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What do you think the future looks like?

I think Dune captured the feeling of an after technology future. Not in the sense that they did not use technology but that the technology was static, only for the uber-wealthy and geared military usages. And it was a world perceived as static in the social structure and technology. The emperors shift but the throne remains.

And this is what I see when I try to peer into the future. Ecosystems that can not take any more abuse, energy getting more expensive when oil and gas peaks, world wide transports slowing down, global change in weather patterns and ecosystems due to CO2.

Food crisis in poor parts of the world, as their food is transported to the rich (they had to kinds of salmon at my shop the other week: one from the Pacific Ocean and one from Norway, but the one from Norway was probably brought up on fishprotein form the Pacific). More wars over resorces. Starting as small wars, they might stay that way, but they might also expand into huge wars (remember world war one) and then we might all be dead from the nuclear bombs. But as I have a positive outlook on things I will assume that the world does not end in nuclear holocaust.

In the world rich enough to be represented on this site there will be no Mad Max style collapse , but slide towards a very strict partition into the uberwealthy with most of the technological gadgets of today, but not much progress or change in the gadgets. Their military class with todays weapons and some that are now in the labs (especially towards crowd control weaponry). A small technical service class that can make and repair the gadgets and weapons. And then the rest of us as manual labour, on the fields (mostly), in the mines and in some factories.

And I am quite young so I will get the chance to see if I am right in my lifetime. Did you all know that peak fish (in the maximum extraction sense) was in 2004?

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by A swedish kind of death on Tue Apr 11th, 2006 at 05:48:41 AM EST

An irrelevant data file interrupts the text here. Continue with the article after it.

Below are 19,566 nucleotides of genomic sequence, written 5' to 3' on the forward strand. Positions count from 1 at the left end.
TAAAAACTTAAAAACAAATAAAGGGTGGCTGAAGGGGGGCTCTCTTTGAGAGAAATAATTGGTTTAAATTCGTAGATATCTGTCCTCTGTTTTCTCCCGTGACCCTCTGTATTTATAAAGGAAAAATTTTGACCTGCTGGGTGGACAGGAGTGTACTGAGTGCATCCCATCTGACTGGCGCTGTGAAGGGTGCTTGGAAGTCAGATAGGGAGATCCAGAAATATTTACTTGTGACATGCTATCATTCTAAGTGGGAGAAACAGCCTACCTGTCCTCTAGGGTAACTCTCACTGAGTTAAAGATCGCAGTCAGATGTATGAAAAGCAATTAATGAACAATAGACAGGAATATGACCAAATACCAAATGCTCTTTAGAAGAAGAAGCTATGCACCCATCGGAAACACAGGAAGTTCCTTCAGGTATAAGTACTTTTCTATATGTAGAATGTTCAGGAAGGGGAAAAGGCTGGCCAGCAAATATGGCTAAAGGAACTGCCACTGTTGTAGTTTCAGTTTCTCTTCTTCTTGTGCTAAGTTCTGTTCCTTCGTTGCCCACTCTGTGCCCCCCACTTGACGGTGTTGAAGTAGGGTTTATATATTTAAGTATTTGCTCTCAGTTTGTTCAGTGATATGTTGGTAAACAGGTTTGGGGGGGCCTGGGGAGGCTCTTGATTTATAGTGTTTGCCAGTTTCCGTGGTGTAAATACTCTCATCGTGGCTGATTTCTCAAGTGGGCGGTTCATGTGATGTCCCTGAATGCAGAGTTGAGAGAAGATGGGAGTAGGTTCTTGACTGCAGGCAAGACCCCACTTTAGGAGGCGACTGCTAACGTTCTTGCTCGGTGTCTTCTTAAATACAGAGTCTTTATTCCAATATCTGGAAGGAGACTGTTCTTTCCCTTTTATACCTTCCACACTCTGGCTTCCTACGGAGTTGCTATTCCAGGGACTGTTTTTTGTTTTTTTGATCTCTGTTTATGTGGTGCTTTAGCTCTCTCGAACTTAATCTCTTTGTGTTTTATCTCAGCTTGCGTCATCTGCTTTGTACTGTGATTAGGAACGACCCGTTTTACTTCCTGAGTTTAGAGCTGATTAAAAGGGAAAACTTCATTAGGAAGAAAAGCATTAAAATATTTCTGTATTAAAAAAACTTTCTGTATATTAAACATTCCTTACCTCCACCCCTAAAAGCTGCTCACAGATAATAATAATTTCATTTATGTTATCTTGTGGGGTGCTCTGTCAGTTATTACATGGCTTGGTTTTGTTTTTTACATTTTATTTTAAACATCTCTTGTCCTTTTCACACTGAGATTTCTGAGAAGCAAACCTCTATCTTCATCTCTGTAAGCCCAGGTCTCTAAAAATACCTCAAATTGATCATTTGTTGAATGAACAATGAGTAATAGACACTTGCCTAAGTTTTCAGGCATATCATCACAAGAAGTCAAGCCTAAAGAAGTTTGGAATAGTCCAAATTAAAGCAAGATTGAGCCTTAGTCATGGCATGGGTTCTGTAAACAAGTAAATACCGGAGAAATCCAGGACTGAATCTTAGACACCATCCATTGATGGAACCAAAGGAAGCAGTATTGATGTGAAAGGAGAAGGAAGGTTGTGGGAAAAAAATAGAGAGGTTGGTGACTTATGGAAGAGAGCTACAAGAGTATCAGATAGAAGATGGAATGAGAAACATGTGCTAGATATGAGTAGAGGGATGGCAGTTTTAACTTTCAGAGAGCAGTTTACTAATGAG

I'm going to have to start writing cheerier visions just to offset you and DeA.

I don't agree that this is a necessary outcome. It's a possible one but I think we can do much, much better. Take a look at how appallingly wasteful everything we do currently is.

by Colman (colman at eurotrib.com) on Tue Apr 11th, 2006 at 05:56:21 AM EST
[ Parent ]
I would be interested in a diary about peak fish.
by the stormy present (stormypresent aaaaaaat gmail etc) on Tue Apr 11th, 2006 at 06:11:59 AM EST
[ Parent ]
start here

75 percent of the big fish populations worldwide are "fished out".

when I was a teenager, I can remember, I read cheery books on deep-sea fishing asserting confidently that the oceans were an infinite reservoir of protein, and if we just ramped up our fishing efforts with the latest technology, hunger would become a thing of the past.  [infinite, oh gawd there's that word again.  "Djou keep using that worrd.  I do not tink it means, what djou tink it means."  IMHO any planner or economist who uses the word "infinite" should have his/her mouth washed out with pine tar soap.]

thanks to deep sea fishing with "efficient" technologies (that throw aside up to 50 percent of the biotic tonnage stripmined from the sea as "bycatch," mangled and dying), we have introduced hunger to Southern Hemi coastal villages with millenium-old fisheries, as vandalism of the marine food chain has devastated coastal as well as deep sea stocks.

the sentence I want to highlight in the article cited above is this one:  Today a 70 pound swordfish-which is too young to have even reproduced-is considered "a good sized fish" and can be legally landed in the US.

consider this sentence carefully.  we are catching top-of-food-chain species, long-lived species, so young that they have not had time to reproduce.  this is called extermination, not harvesting or even rational predation.  in a more agrarian metaphor it is eating the seed corn;  in my favourite analogy it is chopping down the orchard to get at the apples.  it is eating the future in one greedy gulp.  when you devour your food source before it has time to reproduce, this gives a whole new meaning to the word "stupid."

this is what I call looting.  smashing whatever gets in the way to grab what's grabbable and run, the hell with the consequences.


The difference between theory and practise in practise ...

by DeAnander (de_at_daclarke_dot_org) on Tue Apr 11th, 2006 at 05:26:01 PM EST
[ Parent ]
Thanks!

And thanks for this diary, too.

I'm glad I waited till I was home from work to read it, because I kept saying "yes!" out loud, and my coworkers would have thought I was nuts.

when you devour your food source before it has time to reproduce, this gives a whole new meaning to the word "stupid."

There, I just did it again.

by the stormy present (stormypresent aaaaaaat gmail etc) on Wed Apr 12th, 2006 at 03:00:31 AM EST
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my coworkers would have thought I was nuts.

And we can't have that, can we?

by Colman (colman at eurotrib.com) on Wed Apr 12th, 2006 at 03:54:19 AM EST
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Now that you mention it, it's probably too late.
by the stormy present (stormypresent aaaaaaat gmail etc) on Wed Apr 12th, 2006 at 05:02:14 AM EST
[ Parent ]

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